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UK named as a country that gags charities

This news post is over 7 years old
 

The UK has introduced laws which limit the independence of charities

New laws that restrict the ability of charities to campaign puts the UK alongside Azerbaijan, Ecuador, Indonesia and Algeria, according to a major charity finance body.

A Charities Aid Foundation (CAF) report into giving around the world highlights the recent UK Lobbying Act as an example of government restricting the freedoms of not-for-profit organisations.

It has warned that stopping charities from criticising government could also put off the public from donating.

While governments may want to ensure that public donations to not-for-profits are used responsibly, their methods for doing so are effectively gagging charities and holding them back from achieving their missions

Charities campaigned against the the Transparency of Lobbying, Non-party Campaigning and Trade Union Administration Act 2014 before it was passed at Westminster earlier this year. It has been widely criticised for potentially limiting the ability of non-governmental orgnaisations (NGOs) to influence government policy in the 12 months before an election.

CAF claims that it is a move that echoes intentional and unintentional government decisions around the world that are stifling the voice of NGOs.

Adam Pickering from CAF said: “It’s frightening to see how many countries have recently tightened controls on the activities of not-for-profit organisations.

“While governments may want to ensure that public donations to not-for-profits are used responsibly, their methods for doing so are effectively gagging charities and holding them back from achieving their missions.”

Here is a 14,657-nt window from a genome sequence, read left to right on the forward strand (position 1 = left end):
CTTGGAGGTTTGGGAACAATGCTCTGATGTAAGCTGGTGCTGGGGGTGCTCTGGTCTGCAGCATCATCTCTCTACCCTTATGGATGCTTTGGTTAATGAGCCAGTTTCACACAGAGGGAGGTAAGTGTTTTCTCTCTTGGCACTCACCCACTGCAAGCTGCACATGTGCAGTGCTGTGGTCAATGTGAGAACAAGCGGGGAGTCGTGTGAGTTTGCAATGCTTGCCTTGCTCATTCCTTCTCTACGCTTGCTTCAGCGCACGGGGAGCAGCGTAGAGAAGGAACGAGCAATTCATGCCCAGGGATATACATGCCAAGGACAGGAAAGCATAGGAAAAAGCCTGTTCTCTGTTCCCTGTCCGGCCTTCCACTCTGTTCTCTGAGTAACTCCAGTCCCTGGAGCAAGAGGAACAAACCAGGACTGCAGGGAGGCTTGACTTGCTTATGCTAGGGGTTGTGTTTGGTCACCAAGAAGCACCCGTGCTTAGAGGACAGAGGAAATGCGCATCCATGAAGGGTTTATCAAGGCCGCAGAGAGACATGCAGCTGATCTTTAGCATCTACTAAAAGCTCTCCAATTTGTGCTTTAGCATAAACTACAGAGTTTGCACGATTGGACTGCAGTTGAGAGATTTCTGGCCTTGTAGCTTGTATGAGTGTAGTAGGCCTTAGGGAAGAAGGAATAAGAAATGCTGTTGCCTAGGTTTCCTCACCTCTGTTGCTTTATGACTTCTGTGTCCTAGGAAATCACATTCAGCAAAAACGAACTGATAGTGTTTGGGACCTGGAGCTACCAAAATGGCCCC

The rise in public giving among a new generation of middle-class people around the world is expected to contribute $224 billion a year to good causes by 2030.

However, the report warns laws that limit the independence of charities could jeopardise this income.

“It is invaluable that not-for-profits are free to do things differently, to take risks and to speak out on behalf of the marginalised. Policy makers need to recognise this and ensure they do not create a barrier to these activities,” said Pickering.

According to research highlighted in the report, 73% of people across 15 countries supported the idea that NGOs should hold government to account.

Despite this, in many countries around the world, NGOs do not have this freedom.

In Venezuela organisations that criticise the government have faced informal, personal threats and prosecution of their members.

In Thailand and Cambodia it is possible to be charged with defamation against the government for criticising their policies. This is a criminal offence with the possibility of two years in jail, meaning that NGOs feel unable to take on the risk of speaking out against the state.

The report also looks at how government funding of not-for-profit organisations can impact their independence. Without strong rules guiding relationships, these organisations can become mere contractors to government – a problem exacerbated by the inclusion of “gagging clauses” that prohibit public criticism.

To tackle this, the report lays out a number of recommendations that include ensuring not-for-profits are free to criticise government and influence policy.

 

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